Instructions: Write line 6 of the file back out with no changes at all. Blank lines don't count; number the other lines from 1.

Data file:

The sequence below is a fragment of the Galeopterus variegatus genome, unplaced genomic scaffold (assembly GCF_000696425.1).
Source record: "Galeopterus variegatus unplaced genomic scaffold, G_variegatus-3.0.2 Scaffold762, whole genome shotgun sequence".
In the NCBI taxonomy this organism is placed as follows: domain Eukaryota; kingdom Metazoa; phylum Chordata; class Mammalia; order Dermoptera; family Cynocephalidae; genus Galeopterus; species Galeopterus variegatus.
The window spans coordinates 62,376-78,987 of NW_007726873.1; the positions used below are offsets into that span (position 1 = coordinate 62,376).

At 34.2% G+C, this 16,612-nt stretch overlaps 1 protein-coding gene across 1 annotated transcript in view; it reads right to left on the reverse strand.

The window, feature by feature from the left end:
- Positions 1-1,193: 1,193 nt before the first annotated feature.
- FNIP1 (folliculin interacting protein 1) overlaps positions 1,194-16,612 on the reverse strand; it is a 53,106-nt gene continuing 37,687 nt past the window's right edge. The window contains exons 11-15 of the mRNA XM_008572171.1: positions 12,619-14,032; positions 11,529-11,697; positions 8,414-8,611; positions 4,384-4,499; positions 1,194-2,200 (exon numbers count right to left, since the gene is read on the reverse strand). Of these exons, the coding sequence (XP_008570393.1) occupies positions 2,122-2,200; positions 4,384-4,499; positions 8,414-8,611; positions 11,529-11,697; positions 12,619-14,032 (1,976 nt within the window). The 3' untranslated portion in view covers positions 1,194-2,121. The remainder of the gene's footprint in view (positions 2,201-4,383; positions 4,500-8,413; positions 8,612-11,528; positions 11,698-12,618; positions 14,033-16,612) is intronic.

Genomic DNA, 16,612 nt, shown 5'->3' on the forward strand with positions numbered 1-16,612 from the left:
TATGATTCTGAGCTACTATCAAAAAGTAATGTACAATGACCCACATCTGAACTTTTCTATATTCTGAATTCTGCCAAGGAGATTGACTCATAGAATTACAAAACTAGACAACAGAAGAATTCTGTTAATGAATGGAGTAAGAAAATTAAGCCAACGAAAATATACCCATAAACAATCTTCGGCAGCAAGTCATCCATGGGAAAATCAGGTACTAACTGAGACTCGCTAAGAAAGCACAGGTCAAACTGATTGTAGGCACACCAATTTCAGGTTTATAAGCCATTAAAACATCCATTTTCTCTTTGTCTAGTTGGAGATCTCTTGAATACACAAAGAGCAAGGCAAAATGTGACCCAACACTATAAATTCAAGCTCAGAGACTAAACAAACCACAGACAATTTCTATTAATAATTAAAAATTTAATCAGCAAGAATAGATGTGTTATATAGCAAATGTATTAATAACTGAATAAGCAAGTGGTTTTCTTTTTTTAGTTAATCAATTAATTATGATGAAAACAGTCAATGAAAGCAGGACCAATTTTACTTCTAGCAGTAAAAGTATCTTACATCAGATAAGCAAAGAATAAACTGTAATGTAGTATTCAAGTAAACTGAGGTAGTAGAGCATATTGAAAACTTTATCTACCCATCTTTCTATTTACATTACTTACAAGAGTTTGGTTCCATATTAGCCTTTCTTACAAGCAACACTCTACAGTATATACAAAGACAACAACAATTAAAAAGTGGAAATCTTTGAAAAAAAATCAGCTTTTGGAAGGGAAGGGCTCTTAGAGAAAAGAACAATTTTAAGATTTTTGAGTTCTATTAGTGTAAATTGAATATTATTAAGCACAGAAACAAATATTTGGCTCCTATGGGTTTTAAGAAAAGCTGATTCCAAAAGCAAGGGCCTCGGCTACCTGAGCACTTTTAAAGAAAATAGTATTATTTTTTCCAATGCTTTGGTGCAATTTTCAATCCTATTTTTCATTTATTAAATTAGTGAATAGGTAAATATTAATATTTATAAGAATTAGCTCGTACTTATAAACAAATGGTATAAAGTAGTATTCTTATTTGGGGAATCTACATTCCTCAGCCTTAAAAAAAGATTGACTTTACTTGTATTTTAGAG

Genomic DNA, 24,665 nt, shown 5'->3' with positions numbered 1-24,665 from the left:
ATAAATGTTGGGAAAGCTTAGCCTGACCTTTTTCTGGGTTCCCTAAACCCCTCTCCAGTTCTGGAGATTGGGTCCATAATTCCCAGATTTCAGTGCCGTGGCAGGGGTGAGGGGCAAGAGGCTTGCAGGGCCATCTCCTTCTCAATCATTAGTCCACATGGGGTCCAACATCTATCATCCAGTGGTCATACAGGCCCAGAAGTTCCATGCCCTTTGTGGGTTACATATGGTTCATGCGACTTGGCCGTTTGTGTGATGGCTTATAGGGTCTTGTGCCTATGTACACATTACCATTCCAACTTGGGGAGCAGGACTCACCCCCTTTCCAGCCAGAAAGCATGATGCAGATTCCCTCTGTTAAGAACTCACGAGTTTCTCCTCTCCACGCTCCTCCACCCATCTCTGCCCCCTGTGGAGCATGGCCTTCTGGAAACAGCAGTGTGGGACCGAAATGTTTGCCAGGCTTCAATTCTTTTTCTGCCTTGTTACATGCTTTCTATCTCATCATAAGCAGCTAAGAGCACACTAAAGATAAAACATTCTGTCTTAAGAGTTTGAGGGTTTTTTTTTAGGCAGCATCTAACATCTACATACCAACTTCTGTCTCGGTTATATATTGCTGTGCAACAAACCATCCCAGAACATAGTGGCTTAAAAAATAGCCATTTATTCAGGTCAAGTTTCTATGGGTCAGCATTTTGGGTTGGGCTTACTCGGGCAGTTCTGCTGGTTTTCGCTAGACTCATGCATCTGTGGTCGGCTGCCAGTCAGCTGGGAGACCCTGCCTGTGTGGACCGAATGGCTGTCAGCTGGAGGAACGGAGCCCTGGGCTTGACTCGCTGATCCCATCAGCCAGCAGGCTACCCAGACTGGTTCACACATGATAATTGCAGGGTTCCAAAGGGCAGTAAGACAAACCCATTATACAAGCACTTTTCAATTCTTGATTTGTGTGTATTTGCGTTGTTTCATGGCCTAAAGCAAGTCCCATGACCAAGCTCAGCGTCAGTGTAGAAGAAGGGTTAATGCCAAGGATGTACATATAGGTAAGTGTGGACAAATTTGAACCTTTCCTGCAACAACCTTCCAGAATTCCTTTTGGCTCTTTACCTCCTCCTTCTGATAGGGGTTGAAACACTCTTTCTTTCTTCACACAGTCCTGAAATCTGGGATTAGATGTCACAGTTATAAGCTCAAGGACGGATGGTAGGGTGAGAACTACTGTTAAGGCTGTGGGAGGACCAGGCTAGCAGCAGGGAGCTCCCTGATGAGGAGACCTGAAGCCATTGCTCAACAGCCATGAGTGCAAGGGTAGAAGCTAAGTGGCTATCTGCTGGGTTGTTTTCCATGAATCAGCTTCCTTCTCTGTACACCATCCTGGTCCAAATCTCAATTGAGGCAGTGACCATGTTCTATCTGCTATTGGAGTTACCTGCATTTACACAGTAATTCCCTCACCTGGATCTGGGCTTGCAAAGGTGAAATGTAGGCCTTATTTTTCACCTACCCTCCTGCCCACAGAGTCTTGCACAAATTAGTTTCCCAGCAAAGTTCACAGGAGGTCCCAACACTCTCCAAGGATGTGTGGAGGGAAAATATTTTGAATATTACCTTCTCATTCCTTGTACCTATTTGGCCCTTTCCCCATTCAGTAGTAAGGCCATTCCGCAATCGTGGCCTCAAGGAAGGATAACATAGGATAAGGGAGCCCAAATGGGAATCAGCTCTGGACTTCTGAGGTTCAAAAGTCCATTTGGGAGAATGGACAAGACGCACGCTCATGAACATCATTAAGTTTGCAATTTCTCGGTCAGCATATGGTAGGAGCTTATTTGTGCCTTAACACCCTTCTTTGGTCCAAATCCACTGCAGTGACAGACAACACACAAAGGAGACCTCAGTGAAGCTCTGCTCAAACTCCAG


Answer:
The window, feature by feature from the left end: